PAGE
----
One Flood Can Cause Major Change
Single large floods can change landscapes more than precipitation, a study in the Himalayas shows.
European geologists went to Tibet to figure out the role of large floods in the complex landscape of the Himalaya Mountains. They conclusions are stated in a preface:
Glacial lake outburst floods (GLOFs) are exactly what they sound like. The sudden emptying of a glacial lake in high-topography regions like the Himalaya can quickly destroy everything in its path. Cook et al. intercepted a GLOF in the Bhotekoshi and Sunkoshi river valleys in central Nepal as they were monitoring the region in the aftermath of the 2015 Gorkha earthquake. They found that a massive amount of erosion occurred during the outburst flood, which suggests that GLOFs may be the primary factor in landscape evolution for these regions.
The paper by Cook et al, “Glacial lake outburst floods as drivers of fluvial erosion in the Himalaya,” was published in Science. The team says that these large floods, which can transport boulders a meter or more in diameter, are not that rare.
The frequency of GLOFs in the central Himalaya is difficult to establish, because records are incomplete and recorded floods may not be correctly identified as GLOFs. Nevertheless, GLOFs are relatively common in the Himalaya, with a major flood occurring at least once every 2 years on average.
The site this team studied was instructive, suggesting that a GLOF can hit a particular site once every 30 years. The Abstract says,
Himalayan rivers are frequently hit by catastrophic floods that are caused by the failure of glacial lake and landslide dams; however, the dynamics and long-term impacts of such floods remain poorly understood. We present a comprehensive set of observations that capture the July 2016 glacial lake outburst flood (GLOF) in the Bhotekoshi/Sunkoshi River of Nepal. Seismic records of the flood provide new insights into GLOF mechanics and their ability to mobilize large boulders that otherwise prevent channel erosion. Because of this boulder mobilization, GLOF impacts far exceed those of the annual summer monsoon, and GLOFs may dominate fluvial erosion and channel-hillslope coupling many tens of kilometers downstream of glaciated areas. Long-term valley evolution in these regions may therefore be driven by GLOF frequency and magnitude, rather than by precipitation.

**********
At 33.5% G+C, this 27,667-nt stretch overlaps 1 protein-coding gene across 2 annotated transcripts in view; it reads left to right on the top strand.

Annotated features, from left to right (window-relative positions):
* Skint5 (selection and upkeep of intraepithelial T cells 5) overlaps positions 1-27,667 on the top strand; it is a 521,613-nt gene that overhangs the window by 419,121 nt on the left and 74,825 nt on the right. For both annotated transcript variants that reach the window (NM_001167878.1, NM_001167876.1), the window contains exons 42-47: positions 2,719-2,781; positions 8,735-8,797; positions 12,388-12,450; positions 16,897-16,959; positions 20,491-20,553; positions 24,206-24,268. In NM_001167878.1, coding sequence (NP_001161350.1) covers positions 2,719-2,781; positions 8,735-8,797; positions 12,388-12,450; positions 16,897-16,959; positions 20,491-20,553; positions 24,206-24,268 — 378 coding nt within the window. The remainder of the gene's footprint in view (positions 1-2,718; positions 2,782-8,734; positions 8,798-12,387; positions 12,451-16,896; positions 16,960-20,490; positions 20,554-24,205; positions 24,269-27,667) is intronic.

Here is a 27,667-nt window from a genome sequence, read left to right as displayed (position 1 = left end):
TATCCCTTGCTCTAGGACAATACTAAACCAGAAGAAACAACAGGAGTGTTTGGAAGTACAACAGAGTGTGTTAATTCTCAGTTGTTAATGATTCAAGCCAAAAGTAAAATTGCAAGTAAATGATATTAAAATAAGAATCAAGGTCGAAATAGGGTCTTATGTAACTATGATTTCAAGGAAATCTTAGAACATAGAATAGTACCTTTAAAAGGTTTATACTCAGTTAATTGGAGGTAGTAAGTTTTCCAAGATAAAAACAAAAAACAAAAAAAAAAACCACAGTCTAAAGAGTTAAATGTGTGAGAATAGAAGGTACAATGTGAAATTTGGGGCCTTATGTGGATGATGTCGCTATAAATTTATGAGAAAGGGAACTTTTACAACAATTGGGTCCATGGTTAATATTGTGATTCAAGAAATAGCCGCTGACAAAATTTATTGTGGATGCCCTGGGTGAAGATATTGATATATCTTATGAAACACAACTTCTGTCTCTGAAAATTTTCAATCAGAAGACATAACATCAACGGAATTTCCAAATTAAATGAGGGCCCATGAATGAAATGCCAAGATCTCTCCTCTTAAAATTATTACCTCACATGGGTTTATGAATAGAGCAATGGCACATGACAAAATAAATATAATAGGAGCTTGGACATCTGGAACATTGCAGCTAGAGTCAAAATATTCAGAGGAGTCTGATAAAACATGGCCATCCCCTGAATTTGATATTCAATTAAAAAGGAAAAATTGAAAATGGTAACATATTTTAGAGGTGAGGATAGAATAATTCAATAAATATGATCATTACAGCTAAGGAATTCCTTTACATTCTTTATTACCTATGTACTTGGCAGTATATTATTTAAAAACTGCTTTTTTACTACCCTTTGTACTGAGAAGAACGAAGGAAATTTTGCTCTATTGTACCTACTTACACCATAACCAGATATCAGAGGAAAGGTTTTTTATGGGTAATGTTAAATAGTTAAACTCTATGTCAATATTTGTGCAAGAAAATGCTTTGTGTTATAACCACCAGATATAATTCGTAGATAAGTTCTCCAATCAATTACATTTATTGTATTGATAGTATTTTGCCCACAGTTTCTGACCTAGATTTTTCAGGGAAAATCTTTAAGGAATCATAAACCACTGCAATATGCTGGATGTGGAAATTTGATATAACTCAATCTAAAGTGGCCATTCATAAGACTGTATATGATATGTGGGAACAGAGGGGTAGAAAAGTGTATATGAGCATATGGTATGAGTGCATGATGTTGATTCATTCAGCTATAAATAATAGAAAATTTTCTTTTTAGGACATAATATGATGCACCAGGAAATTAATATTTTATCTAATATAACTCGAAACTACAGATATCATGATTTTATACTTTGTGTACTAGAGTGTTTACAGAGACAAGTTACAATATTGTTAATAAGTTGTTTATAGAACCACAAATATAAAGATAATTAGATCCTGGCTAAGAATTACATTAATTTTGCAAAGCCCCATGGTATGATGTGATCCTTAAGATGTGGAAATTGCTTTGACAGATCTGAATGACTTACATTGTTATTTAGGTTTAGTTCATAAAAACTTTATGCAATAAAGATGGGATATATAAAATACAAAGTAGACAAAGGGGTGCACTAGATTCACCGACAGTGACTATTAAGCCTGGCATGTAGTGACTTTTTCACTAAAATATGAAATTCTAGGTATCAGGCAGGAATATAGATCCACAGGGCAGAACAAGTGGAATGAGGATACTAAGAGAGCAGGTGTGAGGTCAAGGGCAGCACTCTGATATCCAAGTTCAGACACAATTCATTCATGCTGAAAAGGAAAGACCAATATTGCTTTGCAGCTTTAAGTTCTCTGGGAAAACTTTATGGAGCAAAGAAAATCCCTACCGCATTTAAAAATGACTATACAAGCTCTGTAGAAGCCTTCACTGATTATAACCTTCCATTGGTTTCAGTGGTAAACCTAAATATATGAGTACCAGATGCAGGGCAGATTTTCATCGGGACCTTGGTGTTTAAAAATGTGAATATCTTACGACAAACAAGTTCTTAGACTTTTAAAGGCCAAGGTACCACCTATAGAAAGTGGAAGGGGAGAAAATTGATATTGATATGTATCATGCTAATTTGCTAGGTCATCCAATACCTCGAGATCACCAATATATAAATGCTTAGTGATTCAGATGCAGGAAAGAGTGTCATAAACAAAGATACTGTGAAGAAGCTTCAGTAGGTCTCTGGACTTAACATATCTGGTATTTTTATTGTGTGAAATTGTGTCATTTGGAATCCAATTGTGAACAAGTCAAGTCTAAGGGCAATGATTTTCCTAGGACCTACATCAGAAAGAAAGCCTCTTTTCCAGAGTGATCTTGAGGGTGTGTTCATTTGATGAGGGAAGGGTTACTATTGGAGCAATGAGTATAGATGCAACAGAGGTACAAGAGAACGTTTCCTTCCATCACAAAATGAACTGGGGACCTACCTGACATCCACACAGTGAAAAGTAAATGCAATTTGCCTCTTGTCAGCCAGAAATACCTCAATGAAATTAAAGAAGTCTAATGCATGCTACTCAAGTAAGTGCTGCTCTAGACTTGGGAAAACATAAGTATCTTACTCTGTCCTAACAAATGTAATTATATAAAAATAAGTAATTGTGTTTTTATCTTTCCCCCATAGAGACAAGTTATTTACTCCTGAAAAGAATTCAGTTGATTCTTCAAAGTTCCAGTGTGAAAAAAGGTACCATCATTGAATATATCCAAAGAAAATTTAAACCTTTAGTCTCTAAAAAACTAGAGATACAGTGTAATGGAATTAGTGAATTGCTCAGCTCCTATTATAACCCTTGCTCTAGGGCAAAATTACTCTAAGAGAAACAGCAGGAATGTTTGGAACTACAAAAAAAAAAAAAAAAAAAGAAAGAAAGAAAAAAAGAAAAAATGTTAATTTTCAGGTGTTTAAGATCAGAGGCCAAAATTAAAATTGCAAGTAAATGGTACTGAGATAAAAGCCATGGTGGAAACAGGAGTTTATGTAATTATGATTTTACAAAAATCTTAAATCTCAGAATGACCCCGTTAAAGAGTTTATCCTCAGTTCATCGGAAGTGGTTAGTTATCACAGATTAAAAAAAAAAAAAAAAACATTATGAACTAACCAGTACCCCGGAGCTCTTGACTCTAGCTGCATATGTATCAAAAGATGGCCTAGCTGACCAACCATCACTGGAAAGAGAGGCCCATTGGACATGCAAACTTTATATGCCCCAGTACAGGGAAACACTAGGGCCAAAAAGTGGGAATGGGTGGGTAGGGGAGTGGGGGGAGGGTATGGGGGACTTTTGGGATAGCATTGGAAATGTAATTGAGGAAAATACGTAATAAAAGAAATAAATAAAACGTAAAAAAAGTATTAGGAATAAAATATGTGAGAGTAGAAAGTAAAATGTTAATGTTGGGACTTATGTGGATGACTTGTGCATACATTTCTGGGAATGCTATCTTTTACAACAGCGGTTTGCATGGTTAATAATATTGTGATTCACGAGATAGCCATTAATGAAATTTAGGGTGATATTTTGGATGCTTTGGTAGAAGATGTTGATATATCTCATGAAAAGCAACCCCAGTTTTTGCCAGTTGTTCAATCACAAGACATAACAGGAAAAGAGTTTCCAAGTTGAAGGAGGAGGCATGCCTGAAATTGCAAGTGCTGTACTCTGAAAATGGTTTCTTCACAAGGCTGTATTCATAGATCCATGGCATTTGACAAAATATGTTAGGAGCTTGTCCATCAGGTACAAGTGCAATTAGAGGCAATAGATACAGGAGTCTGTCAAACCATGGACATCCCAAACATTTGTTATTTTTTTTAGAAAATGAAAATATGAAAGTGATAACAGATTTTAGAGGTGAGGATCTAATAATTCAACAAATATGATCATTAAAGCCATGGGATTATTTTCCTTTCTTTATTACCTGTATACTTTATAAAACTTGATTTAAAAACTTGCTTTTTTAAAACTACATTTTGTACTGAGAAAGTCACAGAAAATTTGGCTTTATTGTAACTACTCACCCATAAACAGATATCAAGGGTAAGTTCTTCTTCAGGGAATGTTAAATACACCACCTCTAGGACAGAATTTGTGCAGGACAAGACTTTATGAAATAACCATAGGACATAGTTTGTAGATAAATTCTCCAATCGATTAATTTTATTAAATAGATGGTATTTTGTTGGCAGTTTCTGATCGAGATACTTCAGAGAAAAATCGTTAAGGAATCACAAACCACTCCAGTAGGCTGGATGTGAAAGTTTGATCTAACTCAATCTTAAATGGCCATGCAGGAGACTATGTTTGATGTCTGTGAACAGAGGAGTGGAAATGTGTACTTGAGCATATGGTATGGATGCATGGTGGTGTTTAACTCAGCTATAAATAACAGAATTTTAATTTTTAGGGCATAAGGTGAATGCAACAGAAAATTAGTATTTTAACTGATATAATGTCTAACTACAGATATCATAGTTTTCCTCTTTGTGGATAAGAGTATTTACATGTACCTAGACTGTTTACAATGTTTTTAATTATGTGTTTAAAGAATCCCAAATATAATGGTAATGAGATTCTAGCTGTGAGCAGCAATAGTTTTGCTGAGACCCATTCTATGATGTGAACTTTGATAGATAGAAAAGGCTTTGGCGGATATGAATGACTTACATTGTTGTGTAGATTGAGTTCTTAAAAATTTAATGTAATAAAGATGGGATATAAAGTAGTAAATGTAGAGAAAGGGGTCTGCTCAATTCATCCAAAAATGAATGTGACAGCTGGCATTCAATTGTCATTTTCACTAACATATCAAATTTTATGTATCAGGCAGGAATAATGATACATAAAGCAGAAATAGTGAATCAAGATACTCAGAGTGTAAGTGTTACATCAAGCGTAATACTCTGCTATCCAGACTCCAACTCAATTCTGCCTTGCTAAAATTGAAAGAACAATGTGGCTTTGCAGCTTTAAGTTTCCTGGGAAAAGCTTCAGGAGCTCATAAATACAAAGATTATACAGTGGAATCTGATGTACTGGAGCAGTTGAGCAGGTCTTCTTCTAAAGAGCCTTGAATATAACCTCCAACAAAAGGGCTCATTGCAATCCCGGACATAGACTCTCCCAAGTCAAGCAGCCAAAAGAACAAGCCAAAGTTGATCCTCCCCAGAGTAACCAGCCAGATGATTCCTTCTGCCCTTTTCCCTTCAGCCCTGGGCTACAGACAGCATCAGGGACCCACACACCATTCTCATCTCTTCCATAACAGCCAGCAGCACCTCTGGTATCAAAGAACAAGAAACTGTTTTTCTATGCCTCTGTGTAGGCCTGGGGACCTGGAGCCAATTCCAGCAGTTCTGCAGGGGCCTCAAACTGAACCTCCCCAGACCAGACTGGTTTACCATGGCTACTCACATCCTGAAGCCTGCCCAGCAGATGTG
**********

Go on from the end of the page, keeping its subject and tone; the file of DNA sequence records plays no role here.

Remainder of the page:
The classic GLOF in the western hemisphere was the one that caused the huge Lake Missoula Flood. That GLOF carved the extensive Channeled Scablands in eastern Washington State, cutting through solid lava rock in a matter of hours or days. The authors do not mention that case, but the evidence for a flood as the cause of the scablands catapulted J Harlan Bretz from scorn to fame. His flood theory went from maverick to mainstream quickly, after decades of ridicule by his peers. Other notable dam-breach events in the western hemisphere include Mt St Helens, Earthquake Lake, and Gros Ventre. Search “dam breach” for more examples.
Falling rocks can explode so hard that only nuclear weapons beat them (New Scientist). The power of falling rock is described as much greater than expected. “If falling rocks are big enough and hit the ground hard enough they can create a blast so intense that the rocks are pulverised into powder. Such extreme rockfalls are followed by a shockwave that can snap trees hundreds of metres away.”
Explosive lies: how volcanoes can lie about their age, and what it means for us (The Conversation). If volcanoes can lie about their ages, what else in geology is lying?
Looking at those GLOF floods, if we took just half the assumed age of the Earth, rounded down to 2 billion years, that would translate to 67 million GLOFs! Does that make any sense? Maybe the Earth is much younger, would you think?
The fact that this team states that “the dynamics and long-term impacts of such floods remain poorly understood” speaks poorly of open-mindedness in the geological community. When will they learn their lessons? Landscape changes don’t have to take millions of years. Forces of sufficient magnitude can accomplish a lot of change quickly.